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According to the Japanese-language article by Ryo Watanabe, the team's report was published on May 14 in the electronic edition of the US science journal "The New England Journal of Medicine."
It said that reports of transmissions from humans to cats and its own findings showed "there is a public health need to recognize and further investigate the potential chain of human-cat-human transmission."
Accounts have emerged of felines including lions and tigers being found infected with the novel coronavirus in the US and India, as have reports in the US and Belgium of domestic cats being infected, but at this time there are no confirmed cases of infections from cats to humans.
The pet dog fed by a coronavirus patient in Hong Kong (China) - the first pet found infectious for noval coronavirus died on March 16 after testing negative for the disease and returning home.
According to South China Morning Post, the 17-year-old Pomeranian, which belonged to a now-recovered COVID-19 patient, had been under mandatory quarantine at a government facility since February 26, and returned home on April 14.
Vets say the dog's death could have been because of the stress and anxiety of being in quarantine and away from its family.
The research team took liquid samples that included the coronavirus from infected people, and inoculated three cats aged between 15 and 18 weeks with the pathogen by administering it to their nasal tracts, mouths and eyes. Checks on their mucous membranes showed that after three days all three cats were testing positive for the infectious coronavirus, and that they were reportedly shedding the virus for over 6 days from exposure.
Each of the infected cats was then kept in separate cages with another uninfected cat, and all three pairs were later found to have the coronavirus. It's thought that cats easily pass the virus on to one another due to their behavior, such as grooming each other, offering numerous opportunities for close contact.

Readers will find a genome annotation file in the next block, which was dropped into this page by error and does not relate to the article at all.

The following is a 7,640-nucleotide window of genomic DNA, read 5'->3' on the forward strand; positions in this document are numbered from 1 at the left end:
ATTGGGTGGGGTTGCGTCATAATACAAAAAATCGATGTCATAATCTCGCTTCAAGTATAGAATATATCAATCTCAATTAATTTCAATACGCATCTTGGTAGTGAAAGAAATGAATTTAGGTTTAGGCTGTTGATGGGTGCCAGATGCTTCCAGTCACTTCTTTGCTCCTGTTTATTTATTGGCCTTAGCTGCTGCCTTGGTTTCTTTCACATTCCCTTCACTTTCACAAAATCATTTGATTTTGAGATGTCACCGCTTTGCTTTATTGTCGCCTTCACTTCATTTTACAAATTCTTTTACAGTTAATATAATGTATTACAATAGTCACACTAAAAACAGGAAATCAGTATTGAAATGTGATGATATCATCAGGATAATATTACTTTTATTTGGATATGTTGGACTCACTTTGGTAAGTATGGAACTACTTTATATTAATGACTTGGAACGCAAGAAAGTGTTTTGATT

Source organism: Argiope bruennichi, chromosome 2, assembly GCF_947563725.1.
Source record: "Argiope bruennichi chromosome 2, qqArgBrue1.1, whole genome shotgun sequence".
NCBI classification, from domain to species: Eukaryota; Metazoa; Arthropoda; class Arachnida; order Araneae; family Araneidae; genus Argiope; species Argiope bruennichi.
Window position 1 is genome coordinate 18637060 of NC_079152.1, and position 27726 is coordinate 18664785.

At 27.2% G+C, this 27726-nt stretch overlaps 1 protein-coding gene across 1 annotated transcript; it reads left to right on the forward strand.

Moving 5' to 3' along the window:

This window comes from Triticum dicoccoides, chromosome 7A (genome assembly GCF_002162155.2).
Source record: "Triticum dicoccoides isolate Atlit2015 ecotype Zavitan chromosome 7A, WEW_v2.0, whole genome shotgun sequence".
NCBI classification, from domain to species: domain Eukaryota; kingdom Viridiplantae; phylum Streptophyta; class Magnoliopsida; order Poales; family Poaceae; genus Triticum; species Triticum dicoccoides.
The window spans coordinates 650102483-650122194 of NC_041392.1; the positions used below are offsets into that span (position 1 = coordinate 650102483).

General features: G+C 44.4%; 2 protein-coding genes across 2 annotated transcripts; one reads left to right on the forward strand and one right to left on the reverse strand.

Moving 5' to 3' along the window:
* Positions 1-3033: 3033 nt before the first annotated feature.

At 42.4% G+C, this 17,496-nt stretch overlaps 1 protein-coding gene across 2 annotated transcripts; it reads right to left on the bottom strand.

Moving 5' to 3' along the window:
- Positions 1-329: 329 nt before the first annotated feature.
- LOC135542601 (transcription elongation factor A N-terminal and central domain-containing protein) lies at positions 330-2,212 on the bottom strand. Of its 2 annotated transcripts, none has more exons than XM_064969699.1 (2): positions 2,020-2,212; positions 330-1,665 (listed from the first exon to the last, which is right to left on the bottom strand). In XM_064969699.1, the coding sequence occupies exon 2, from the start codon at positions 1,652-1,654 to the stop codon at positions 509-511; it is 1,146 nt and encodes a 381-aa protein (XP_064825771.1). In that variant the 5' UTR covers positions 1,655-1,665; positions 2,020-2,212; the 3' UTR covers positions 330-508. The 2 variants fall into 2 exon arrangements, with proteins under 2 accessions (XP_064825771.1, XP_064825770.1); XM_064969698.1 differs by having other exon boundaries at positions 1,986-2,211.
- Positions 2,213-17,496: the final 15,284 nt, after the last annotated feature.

In all six cats, symptoms such as an abnormal temperature, weight loss or conjunctivitis were not detected. According to the research team, it's possible that cats without underlying health conditions won't show symptoms from the novel coronavirus.
Yoshihiro Kawaoka, a professor in virology at the Institute of Medical Science and a member of the research team, said, "It's possible that humans could infect cats, so people with the virus should avoid interacting with cats. Also, to avoid infection (from cat to cat), it's important not to let them outside."
On May 1, the Japan Veterinary Medical Association released a written statement saying that there were no reports of people being infected by animals, and cited the views of its counterparts in Belgium in judging that "there is no danger of infection from pets."
Cats can become infected with the coronavirus but dogs appear to be less vulnerable, according to published on the website of the journal Science on April 8.
The study, based on research conducted in China in January and February, said that researchers found cats and ferrets highly susceptible to the virus when they attempted to infect the animals by introducing viral particles via the nose.
They also found cats can infect each other via respiratory droplets. Infected cats had virus in the mouth, nose and small intestine. Kittens exposed to the virus had massive lesions in their lungs, nose and throat.
Antibody tests showed dogs were less likely to catch the virus, while inoculated pigs, chickens, and ducks were not found to have any strain of the virus./.
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